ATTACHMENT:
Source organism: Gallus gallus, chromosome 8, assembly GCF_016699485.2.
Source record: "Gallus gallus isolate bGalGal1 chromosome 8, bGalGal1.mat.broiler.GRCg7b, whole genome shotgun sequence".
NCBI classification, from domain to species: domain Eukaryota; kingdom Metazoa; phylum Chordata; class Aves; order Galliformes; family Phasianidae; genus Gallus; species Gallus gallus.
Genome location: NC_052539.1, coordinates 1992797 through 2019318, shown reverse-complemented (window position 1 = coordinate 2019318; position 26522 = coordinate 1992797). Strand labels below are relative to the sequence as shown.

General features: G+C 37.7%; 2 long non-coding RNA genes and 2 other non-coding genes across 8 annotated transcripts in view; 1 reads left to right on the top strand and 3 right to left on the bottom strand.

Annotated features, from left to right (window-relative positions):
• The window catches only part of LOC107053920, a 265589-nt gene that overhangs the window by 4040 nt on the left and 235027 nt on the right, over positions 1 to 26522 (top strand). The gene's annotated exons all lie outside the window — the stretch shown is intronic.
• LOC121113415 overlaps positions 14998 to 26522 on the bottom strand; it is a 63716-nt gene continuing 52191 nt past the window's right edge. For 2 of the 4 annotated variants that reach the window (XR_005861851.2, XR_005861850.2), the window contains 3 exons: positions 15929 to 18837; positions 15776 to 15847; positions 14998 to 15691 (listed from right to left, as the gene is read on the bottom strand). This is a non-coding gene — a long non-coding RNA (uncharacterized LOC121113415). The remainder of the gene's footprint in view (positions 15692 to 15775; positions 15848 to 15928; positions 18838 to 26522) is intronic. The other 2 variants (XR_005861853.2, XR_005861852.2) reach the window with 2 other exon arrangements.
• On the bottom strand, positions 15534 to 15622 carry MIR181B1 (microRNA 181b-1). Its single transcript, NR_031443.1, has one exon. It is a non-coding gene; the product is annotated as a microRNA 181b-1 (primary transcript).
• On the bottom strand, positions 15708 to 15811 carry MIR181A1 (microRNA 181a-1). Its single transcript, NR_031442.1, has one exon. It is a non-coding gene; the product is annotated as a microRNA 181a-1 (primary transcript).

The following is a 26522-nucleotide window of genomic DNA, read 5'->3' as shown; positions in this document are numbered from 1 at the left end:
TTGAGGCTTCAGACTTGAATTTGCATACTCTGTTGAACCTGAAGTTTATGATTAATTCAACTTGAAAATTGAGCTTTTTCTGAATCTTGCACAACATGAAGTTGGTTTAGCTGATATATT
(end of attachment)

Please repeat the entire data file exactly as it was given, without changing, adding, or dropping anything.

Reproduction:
Source organism: Gallus gallus, chromosome 8, assembly GCF_016699485.2.
Source record: "Gallus gallus isolate bGalGal1 chromosome 8, bGalGal1.mat.broiler.GRCg7b, whole genome shotgun sequence".
NCBI classification, from domain to species: domain Eukaryota; kingdom Metazoa; phylum Chordata; class Aves; order Galliformes; family Phasianidae; genus Gallus; species Gallus gallus.
Genome location: NC_052539.1, coordinates 1992797 through 2019318, shown reverse-complemented (window position 1 = coordinate 2019318; position 26522 = coordinate 1992797). Strand labels below are relative to the sequence as shown.

General features: G+C 37.7%; 2 long non-coding RNA genes and 2 other non-coding genes across 8 annotated transcripts in view; 1 reads left to right on the top strand and 3 right to left on the bottom strand.

Annotated features, from left to right (window-relative positions):
• The window catches only part of LOC107053920, a 265589-nt gene that overhangs the window by 4040 nt on the left and 235027 nt on the right, over positions 1 to 26522 (top strand). The gene's annotated exons all lie outside the window — the stretch shown is intronic.
• LOC121113415 overlaps positions 14998 to 26522 on the bottom strand; it is a 63716-nt gene continuing 52191 nt past the window's right edge. For 2 of the 4 annotated variants that reach the window (XR_005861851.2, XR_005861850.2), the window contains 3 exons: positions 15929 to 18837; positions 15776 to 15847; positions 14998 to 15691 (listed from right to left, as the gene is read on the bottom strand). This is a non-coding gene — a long non-coding RNA (uncharacterized LOC121113415). The remainder of the gene's footprint in view (positions 15692 to 15775; positions 15848 to 15928; positions 18838 to 26522) is intronic. The other 2 variants (XR_005861853.2, XR_005861852.2) reach the window with 2 other exon arrangements.
• On the bottom strand, positions 15534 to 15622 carry MIR181B1 (microRNA 181b-1). Its single transcript, NR_031443.1, has one exon. It is a non-coding gene; the product is annotated as a microRNA 181b-1 (primary transcript).
• On the bottom strand, positions 15708 to 15811 carry MIR181A1 (microRNA 181a-1). Its single transcript, NR_031442.1, has one exon. It is a non-coding gene; the product is annotated as a microRNA 181a-1 (primary transcript).

The following is a 26522-nucleotide window of genomic DNA, read 5'->3' as shown; positions in this document are numbered from 1 at the left end:
TTGAGGCTTCAGACTTGAATTTGCATACTCTGTTGAACCTGAAGTTTATGATTAATTCAACTTGAAAATTGAGCTTTTTCTGAATCTTGCACAACATGAAGTTGGTTTAGCTGATATATT